Kailey McCrudden will perform her group piece titled they’re there their on April 30th at HATCH. Read more about Kailey below…
2014 Diamond Research Scholars Grant recipient, Kailey McCrudden fostered a love of dance and football in upstate NY. She received a BFA in dance from Temple University in May 2015, summa cum laude, performing in works by Andrea Miller and Larry Keigwin, and studying under Kun Yang-Lin, Jillian Harris and Merian Soto while there. Now a NYC based choreographer and dancer, Kailey’s work has been performed at the Green Space, BAX, Philadelphia Fringe Festival, Inhale Performance Series, ECT Performances Series, Triskelion Arts, The Hatch Series, and Bates Dance Festival New Works Showcase. She has studied with Bill T Jones/Arnie Zane Dance Company, David Dorfman Dance, Nancy Stark Smith, and Stephan Koplowitz. Kailey is currently a scholarship student with Jennifer Muller/The Works and dances for Sydnie L Mosley Dances. Her work has been commissioned by Nacre Dance Company and Ballet Forte. Most recently, she premiered her new work BS as a part of Triskelion Arts Split Bill. Kailey allocates her free time to absorbing as much sports knowledge as possible.
Maggie Beutner is from Denton, Texas and graduated with a BFA in Dance from University of North Texas. While in school, she performed in works by KihYoung Choi, Amiti Perry, Ana Sokolow, and has taught and choreographed extensively across Texas. Since moving to New York, she has danced with Awakening Movement, Kailey McCrudden, and is a company member with The Moving Architects. She currently resides in Brooklyn and spends her Sundays seeking out a good donut.
Sarah McWilliams lives and works in Philadelphia, PA as a dancer and dance instructor. From September 2015 through January 2016 Sarah trained in Israel with the Kibbutz Contemporary Dance Company as a member of the International Dance Journey Program. While in Israel, Sarah had the privilege of performing in works by Rami Be’er, Martin Harriague, and Mats Ek (restaged by Yamit Kalef). Prior to studying in Israel Sarah received her BFA in Dance from Temple University. Currently, Sarah dances for choreographers Kailey McCrudden in New York City and Belle Alvarez in Philadelphia. Alongside being able to dance every day, the keys to happiness in Sarah’s life come from eating endless amounts of Reese’s Cups and watching Dirty Dancing on repeat!
Stephanie Grover is a freelance dance artist based in Brooklyn, NY. A proud native of Woburn, MA, she graduated Magna Cum Laude and Phi Beta Kappa from Hofstra University with a BA in Dance and two B.S. minors in Exercise Science and Forensic Science. At Hofstra under the direction of Rachel List, Grover performed in works by guest artists David Parker, Doug Varone, Sean Curran, Terry Creach, Fritzlyn Hector, Jody Sperling, and Cathy Young. In July of 2013, Stephanie was blessed to perform a solo in the Florence Dance Festival through the Toscana Dance HUB program choreographed by program director Giada Ferrone, as well as in group works by Jennifer Chin, Arianna Benedetti, and Piero Leccese. Since graduation, Grover has performed with the New York Baroque Dance Company in an Opera Lafayette Rameau production at the Kennedy Center in Washington, DC and the Rose Theater at Jazz! at Lincoln Center. She works as a guest artist with David Parker and the Bang Group, performing at the Institute for Contemporary Art and the Dance Complex in Boston, as well as the 92nd St. Y, The Yard at Martha’s Vineyard, and Rutgers University/Mason Gross School of the Arts. She also actively performs as one of the founding company members of KaKe Dance, Neshamah Dance, and Vector Dance Co./Martha Lavery and has also been seen as a guest artist in works by Kailey McCrudden, Hysterika Jazz Dance, Anna Hillengas-Troester, appearing in various festivals at venues including Dixon Place, Triskelion Arts, the Center for Performance Research, Peridance Capezio Center, Greenspace, BAX, and Gowanus Arts, among others.. In addition, Stephanie currently works both as a dancer and as an administrative assistant for Robin Becker Dance, most recently traveling with the company to Vietnam with their evening-length work, Into Sunlight. You can find Grover either busting out random inversions or drinking lots and lots of Dunkin Donuts coffee–all day, every day.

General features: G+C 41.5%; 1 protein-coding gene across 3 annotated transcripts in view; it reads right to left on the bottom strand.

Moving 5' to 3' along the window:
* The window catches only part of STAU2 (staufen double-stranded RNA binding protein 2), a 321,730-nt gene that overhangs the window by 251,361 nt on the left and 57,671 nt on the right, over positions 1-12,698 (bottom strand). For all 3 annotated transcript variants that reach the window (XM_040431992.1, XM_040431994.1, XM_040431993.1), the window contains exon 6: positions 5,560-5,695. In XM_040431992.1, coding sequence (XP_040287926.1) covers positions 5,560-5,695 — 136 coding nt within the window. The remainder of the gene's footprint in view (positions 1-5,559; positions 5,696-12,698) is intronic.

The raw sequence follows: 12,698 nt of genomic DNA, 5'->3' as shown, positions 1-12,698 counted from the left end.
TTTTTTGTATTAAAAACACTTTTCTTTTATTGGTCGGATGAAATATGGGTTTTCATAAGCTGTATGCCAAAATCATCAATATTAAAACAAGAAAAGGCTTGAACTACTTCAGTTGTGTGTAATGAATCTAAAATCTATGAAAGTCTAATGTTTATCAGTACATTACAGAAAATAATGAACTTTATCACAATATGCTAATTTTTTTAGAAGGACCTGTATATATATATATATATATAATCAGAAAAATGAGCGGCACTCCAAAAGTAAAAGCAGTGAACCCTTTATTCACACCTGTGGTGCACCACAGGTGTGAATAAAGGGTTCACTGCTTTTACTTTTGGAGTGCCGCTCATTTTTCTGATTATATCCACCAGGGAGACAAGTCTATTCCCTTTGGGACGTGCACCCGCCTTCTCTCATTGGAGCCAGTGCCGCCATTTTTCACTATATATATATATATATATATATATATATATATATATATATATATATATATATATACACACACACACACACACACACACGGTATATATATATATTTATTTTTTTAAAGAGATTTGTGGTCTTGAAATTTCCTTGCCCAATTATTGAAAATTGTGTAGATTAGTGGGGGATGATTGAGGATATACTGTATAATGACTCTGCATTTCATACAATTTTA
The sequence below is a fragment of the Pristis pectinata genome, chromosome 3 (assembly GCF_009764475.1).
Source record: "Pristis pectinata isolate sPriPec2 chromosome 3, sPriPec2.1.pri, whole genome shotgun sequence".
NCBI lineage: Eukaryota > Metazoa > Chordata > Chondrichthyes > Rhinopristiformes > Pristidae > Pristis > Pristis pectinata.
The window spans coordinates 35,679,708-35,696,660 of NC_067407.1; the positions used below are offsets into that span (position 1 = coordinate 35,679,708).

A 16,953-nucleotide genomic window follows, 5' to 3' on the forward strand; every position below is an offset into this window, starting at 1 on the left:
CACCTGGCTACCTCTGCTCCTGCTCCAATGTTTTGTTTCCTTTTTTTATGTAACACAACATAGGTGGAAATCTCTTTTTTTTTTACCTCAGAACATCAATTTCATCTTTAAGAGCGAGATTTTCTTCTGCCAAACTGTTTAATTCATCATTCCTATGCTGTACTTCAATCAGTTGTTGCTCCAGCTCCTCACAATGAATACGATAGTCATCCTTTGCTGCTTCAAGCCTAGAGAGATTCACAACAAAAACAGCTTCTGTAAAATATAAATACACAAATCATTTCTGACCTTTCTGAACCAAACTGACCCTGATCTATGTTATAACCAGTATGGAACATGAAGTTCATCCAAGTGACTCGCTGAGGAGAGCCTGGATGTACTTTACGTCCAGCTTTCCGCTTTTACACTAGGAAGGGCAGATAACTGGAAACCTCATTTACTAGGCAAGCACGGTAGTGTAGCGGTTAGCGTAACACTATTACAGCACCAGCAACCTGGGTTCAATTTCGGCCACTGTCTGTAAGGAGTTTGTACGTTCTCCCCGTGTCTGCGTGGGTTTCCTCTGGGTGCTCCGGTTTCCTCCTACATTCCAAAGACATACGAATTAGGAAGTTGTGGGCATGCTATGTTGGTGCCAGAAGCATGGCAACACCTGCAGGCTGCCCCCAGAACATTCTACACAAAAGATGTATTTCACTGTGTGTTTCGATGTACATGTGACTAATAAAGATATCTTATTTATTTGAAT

Why is it helpful to present a work in progress?
So often bogged down in the midst of the choreographic process it becomes difficult to see your work with a fresh set of eyes the way an audience member would. Showing work in progress is a platform to get that feedback in order to further develop your work, craft and experience.
Who are the most rewarding dancers for you to work with and why?
The most rewarding dancers to work with are those who truly know who they truly are and will bring that maturity to the process and into my work; dancers who have willingness to experiment and never be satisfied. A dancer who can embody my ideas and movement without trying to simply mimic me, brings a greater sense of authenticity and humanity to the work.
Why is it important to present this piece of choreography to audiences in NYC?
In addition to expanding my audience and connecting with people interested in my work and process, this piece is relevant to where our society is currently situated.
What should HATCH audiences look forward to in your work?
Audiences should look forward to recognizing and thinking critically. If just for a moment, questioning the embodiment of the human experience at large.